Near Königssee, a pretty mountain lake a couple of kilometres outside the town, we found a friendly campsite where we left Modestine. Hinge and Bracket were quite frisky after their frolics around Salzburg yesterday and only too keen to carry us the couple of kilometres beyond the campsite to the lake along an even cycle path through woodland. Here we pottered around the little cafes and stalls beside the lake, enjoying the happy, holiday atmosphere. We had been unsuccessfully seeking internet access in Berchtesgaden and it was becoming increasing urgent. A local hotel said we could use their computer and charged a euro for 15 minutes. It was all we needed and we now know where we will be heading when we leave here.

Modestine wanted this one on the blog, Berchtesgaden, Bavaria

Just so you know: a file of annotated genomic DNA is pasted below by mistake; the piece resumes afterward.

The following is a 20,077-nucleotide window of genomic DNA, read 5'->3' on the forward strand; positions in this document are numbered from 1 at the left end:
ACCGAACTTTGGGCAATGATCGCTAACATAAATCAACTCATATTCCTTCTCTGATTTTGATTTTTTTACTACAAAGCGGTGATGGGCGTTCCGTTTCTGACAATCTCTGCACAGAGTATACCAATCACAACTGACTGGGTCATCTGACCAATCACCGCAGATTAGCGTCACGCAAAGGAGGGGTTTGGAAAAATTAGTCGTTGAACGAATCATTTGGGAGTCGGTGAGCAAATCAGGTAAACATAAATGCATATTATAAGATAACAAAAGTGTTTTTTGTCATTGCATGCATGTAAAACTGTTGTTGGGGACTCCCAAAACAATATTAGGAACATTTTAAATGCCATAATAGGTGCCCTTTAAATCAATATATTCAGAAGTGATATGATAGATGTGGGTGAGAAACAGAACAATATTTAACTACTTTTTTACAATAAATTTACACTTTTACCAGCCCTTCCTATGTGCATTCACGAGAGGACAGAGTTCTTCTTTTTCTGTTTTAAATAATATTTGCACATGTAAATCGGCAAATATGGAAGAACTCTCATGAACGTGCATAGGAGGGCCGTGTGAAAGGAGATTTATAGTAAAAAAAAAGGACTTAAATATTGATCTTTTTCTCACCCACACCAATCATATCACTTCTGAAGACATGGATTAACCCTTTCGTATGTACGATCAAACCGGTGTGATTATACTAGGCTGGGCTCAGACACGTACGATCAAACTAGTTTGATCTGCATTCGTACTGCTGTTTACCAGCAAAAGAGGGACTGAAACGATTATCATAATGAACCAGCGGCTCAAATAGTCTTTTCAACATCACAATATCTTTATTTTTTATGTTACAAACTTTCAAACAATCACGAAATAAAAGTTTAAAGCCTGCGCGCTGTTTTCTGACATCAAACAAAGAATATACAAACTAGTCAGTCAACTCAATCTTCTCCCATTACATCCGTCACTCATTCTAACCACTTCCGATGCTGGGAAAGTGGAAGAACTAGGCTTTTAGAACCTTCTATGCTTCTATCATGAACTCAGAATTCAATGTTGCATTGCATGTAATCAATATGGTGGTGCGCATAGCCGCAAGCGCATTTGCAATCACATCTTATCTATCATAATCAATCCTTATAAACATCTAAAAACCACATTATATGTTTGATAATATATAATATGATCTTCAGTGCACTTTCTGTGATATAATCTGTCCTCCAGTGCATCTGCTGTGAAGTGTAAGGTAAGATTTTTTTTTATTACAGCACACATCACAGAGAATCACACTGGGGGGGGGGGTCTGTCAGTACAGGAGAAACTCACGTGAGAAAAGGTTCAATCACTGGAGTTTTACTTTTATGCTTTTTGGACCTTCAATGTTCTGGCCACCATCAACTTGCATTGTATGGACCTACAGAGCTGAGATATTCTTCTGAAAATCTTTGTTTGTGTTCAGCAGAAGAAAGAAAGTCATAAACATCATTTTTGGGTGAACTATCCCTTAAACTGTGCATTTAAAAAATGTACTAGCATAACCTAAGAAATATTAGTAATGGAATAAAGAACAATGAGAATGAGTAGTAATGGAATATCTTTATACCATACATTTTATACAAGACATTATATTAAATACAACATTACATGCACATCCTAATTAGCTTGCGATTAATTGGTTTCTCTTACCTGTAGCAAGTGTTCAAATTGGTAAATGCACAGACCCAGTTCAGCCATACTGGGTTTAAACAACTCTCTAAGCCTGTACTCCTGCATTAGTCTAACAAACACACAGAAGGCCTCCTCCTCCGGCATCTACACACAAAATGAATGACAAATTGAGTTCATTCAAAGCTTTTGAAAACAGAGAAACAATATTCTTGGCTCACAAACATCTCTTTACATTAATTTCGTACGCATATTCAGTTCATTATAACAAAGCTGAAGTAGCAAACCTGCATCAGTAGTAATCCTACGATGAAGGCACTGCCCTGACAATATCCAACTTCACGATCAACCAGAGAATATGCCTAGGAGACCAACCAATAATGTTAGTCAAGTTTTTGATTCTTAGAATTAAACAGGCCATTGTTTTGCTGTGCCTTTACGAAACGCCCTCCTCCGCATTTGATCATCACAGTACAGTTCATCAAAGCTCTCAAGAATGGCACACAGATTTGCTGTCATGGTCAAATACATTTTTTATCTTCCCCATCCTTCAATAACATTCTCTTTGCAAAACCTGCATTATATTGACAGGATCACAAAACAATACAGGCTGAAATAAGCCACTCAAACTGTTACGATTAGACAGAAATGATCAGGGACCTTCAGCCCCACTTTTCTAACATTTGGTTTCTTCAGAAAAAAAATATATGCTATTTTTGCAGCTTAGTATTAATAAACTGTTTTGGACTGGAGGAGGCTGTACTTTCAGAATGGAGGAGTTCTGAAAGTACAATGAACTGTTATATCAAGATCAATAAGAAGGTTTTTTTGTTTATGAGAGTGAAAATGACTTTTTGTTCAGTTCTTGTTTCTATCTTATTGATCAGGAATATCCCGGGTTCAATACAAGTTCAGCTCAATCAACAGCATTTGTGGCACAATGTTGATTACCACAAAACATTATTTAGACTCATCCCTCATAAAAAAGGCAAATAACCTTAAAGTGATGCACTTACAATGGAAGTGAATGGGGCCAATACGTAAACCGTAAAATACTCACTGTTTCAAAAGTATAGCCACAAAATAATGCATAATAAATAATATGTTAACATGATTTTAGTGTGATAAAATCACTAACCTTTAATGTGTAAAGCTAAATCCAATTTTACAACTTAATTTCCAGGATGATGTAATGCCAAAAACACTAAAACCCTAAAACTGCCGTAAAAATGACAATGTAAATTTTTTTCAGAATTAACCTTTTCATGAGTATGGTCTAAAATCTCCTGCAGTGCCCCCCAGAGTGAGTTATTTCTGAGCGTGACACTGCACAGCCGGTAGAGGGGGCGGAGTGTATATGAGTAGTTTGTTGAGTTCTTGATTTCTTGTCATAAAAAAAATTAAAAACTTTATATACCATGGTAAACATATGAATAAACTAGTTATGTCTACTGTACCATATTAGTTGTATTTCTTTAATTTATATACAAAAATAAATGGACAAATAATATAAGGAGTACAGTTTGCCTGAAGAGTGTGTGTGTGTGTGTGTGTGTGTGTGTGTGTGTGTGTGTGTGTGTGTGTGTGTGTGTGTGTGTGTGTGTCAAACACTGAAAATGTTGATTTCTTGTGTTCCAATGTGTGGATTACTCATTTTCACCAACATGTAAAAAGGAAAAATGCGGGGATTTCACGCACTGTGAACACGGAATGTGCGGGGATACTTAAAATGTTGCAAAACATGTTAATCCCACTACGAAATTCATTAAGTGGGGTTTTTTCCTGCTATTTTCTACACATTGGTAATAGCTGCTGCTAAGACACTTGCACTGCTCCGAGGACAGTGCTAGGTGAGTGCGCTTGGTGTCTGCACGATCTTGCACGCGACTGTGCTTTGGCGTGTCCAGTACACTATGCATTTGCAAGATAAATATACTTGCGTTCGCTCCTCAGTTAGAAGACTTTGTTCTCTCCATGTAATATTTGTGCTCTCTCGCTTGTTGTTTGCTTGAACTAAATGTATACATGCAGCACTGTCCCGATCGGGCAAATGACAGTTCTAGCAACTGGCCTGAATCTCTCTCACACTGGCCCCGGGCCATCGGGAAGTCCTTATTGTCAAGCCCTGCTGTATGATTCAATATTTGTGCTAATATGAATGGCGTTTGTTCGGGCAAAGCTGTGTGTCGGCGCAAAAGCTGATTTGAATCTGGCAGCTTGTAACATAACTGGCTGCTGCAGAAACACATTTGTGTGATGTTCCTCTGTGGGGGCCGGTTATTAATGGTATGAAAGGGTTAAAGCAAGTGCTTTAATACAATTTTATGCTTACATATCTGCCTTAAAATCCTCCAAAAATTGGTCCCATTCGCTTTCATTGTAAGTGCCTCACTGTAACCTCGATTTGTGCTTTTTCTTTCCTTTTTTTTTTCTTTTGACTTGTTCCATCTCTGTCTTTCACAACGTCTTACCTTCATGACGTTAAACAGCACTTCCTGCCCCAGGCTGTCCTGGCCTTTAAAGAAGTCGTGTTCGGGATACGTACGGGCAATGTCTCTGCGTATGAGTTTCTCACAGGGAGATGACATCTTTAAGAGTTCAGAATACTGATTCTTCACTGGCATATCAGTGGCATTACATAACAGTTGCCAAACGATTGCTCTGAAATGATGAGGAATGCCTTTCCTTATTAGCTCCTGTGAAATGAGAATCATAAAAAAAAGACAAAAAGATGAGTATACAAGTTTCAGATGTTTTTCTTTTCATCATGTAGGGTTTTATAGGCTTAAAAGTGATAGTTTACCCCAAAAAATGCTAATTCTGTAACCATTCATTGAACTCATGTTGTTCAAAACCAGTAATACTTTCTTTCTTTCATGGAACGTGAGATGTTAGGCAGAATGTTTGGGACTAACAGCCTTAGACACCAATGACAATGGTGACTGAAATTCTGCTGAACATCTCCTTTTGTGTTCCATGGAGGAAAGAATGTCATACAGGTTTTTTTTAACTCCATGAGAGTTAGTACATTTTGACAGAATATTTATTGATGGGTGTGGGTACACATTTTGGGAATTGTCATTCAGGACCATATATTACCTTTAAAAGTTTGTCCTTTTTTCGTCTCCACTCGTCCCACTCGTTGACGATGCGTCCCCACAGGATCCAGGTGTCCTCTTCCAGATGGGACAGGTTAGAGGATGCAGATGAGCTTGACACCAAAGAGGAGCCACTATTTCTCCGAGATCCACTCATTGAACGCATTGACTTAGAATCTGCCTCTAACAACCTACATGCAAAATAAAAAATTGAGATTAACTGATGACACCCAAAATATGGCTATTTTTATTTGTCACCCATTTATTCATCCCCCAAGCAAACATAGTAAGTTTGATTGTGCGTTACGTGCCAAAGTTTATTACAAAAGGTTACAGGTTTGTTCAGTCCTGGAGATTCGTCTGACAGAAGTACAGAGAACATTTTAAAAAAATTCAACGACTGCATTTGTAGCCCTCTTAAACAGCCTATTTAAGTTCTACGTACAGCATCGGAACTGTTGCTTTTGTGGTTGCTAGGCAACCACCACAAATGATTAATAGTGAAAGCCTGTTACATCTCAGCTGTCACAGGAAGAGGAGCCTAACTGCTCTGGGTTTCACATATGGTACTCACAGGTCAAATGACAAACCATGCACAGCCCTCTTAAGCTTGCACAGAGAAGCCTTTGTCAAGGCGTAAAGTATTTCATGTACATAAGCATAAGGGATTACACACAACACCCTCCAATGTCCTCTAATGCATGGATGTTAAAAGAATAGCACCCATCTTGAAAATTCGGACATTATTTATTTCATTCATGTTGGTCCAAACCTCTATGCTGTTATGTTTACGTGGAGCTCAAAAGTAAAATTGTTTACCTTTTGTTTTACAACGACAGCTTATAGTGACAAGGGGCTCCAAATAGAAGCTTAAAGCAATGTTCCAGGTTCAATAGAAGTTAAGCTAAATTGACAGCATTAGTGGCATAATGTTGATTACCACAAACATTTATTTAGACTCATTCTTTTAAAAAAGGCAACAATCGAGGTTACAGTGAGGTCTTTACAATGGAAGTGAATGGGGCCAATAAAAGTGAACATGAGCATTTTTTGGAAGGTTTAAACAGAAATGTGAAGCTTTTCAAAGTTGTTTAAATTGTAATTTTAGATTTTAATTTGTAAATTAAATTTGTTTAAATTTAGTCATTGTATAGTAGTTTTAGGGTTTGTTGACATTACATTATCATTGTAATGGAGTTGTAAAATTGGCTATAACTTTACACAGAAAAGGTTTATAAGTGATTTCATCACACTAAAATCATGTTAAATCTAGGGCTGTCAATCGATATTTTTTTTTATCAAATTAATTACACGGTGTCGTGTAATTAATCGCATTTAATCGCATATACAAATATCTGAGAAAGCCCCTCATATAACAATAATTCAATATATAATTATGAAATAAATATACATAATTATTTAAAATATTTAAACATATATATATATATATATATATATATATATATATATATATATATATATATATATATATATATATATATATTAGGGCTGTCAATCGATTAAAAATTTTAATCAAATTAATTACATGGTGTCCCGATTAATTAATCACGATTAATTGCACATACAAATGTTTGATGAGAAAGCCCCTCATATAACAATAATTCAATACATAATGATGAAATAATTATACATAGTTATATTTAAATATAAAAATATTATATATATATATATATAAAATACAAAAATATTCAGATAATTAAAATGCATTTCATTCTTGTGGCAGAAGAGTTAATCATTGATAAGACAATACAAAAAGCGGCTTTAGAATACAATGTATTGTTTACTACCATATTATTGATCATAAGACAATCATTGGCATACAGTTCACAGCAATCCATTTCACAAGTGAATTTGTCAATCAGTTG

Hinge and Bracket complained it wasn't fair Königssee, Bavaria

Lakeside cafés and boathouses, Königssee, Bavaria

The lake is very beautiful, being deep green and hemmed in on all sides by steep wooded slopes. We cycled as far as we could around the edge but stopped when we reached a winter bobsleigh run. Above us the mountains rose steeply up to snowy peaks. Yes, snow! When we said recently that snow would make us feel better we had not expected to encounter it so soon! Down here it is comfortable to sit outside without a jumper but high above, the crevices are still snow packed and shining white.

On the way back to the campsite we discovered a curling match underway. We have never seen this played before and stopped to watch. It looks like a German version of the French game of petanque but was presumably originally intended to be played on ice. Now heavy cones mounted on Teflon diskpads are hurled across car parks in an attempt to hit a small rubber disk barely visible at the far end of the tarmac.

Curling, near Königssee, Bavaria

Dusk was beginning to fall as we returned to Modestine and glasses of chianti. Unfortunately the bottle stopper disintegrated on a full bottle so we had no option but to reluctantly drink it all. Ian then tottered blearily across the camp field to take this photo of "the last rays of the thingy on the snowy wotsits".